Wednesday, June 25, 2008

The Happening

M. Night Shyamalan isn’t preoccupied with ‘twist endings’, though he has been type-cast as such; he’s preoccupied with stories without explanation. This sense of magical realism can sometimes ruin the believability of the narrative or can sometimes be, ah, magical. The Happening manages to be a little bit ruined and little bit dark magic, like a magician who pulls a dead rabbit out of a hat.

In The Happening, there is no machete-wielding halfhuman around the corner waiting to chop up an unimportant character. Shyamalan finds the narrative in what is not known. I suppose that’s where the tension in most thrillers comes from – when the lurching slasher MIGHT be around the corner, when the music quiets and the hero slows, and you THINK something horrific is going to happen, but you don’t know. You never know in this movie, because no one knows what IT is. It, the event, the happening, the occurrening, is a sort of dementia spreading in a viral fashion, causing people to casually kill themselves. It may or may not be caused by rebellious house plants and their airborne neurotoxins.

The characters flee from nothing, from wind and rustling brush, and from oak trees burdened with the shackles of rope swings, bubbling with years of resentment. Really. There are implications of angry trees in the movie. It all sounds very silly and ridiculous, yes? It is. And yet, the constant suicides are immensely unnerving, and by association, so is the invisible menace from which the characters are fleeing. What is more disturbing than watching someone calmly kill themselves? Watching a few dozen, and then a few more, and not knowing if the protagonists are about to off themselves.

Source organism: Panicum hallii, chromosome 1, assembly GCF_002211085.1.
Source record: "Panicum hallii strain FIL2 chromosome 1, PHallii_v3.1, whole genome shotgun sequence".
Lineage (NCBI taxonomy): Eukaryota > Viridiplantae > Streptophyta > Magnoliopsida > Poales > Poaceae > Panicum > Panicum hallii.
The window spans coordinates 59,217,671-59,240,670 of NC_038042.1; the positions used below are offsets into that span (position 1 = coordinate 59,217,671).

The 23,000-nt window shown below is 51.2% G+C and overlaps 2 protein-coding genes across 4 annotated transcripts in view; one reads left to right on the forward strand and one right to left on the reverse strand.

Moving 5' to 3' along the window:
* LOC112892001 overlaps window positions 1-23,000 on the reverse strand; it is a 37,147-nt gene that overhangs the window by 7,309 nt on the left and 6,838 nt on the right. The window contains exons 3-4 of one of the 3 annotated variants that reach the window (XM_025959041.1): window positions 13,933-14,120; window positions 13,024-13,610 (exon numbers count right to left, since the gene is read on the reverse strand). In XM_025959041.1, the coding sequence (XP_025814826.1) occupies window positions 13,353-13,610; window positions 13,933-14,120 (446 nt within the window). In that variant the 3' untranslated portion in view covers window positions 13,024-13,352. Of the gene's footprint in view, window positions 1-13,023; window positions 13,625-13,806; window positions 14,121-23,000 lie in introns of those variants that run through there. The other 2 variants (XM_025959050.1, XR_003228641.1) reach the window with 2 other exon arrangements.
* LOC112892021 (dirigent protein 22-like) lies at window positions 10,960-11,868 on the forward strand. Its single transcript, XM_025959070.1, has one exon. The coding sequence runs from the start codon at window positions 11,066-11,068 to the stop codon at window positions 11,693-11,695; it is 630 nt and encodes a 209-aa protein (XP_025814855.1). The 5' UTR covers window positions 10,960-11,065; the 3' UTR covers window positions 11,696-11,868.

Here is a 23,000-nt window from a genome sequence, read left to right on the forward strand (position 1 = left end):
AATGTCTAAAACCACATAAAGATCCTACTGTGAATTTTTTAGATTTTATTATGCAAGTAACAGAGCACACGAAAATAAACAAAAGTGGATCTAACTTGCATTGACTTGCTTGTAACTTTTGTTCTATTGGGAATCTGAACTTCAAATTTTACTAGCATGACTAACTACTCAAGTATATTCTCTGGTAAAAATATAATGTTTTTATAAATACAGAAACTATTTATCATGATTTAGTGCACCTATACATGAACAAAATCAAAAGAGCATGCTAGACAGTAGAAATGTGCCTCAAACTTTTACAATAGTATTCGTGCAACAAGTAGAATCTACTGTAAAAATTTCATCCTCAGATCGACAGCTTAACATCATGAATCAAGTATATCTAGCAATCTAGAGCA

On that level the film works, for me. I didn’t buy Mark Wahlberg’s role as a high school science teacher – you get the sense that he’s only half a chapter ahead of his students in the textbook. I never knew much about Zooey Deschanel’s character – but I like Zooey Deschanel – and never bought the forced tension between their characters.

The Happening is what it needs to be and not quite what it could have been. Shyamalan likes the idea of being an auteur, I think, but he needs a writing partner, someone with older, wiser eyes, to look over his shoulder. So just give me a call, M. I only charge twice minimum wage.

Thursday, June 19, 2008

The Quest for the Self in Mystery Doritos

They say to do what you love. Find what you love to do, and find a way to make it your livelihood. I like smores and sleeping in on the weekends. Though what I do with the most gusto, I think, is trying not to get hit by buses when crossing the street. Can you make a profession of that?

My year in the real world has been as kind of as unkind as can be expected of someone in the pudgy middle class without any distinct talents and yet still unable to acquiesce to mundane work. There is no differentiation between the real and the college world, I learned; it's just an old joke for people who think the height of life is in the oblivion of college-magnitude drinking, or for people who don't know how to save money.

My earliest longterm plan had been to become a paleontologist -- a real dinosaur hunter, with a small pick-axe hanging from my warn leather belt and a pistol in my back pocket, just in case. Not that I ever had in interest in studying dinosaurs. They seem magic and majestic and ethereal and I was going to travel the world to find them; the discovery was the thing. Of course, I was probably five years old and also wanted to be a Ninja Turtle with equal devotion. They were both good plans.

I think there are people to whom work and living are two separate entities, and then there are people who hold work to be identity, one and the same. Unfortunately my parents raised me, unknowingly, with a 1950's puritan worker-bee mindset, and I invariably feel I am of the latter group -- work and life are together; there is no refuge at the end of the day if the work was not worth doing.

Which is why I recently quit a job, like the unappreciative almost-Ivy-League snot I occasionally am. But it has given me free time to soul-search in mysterious black-bagged Doritos.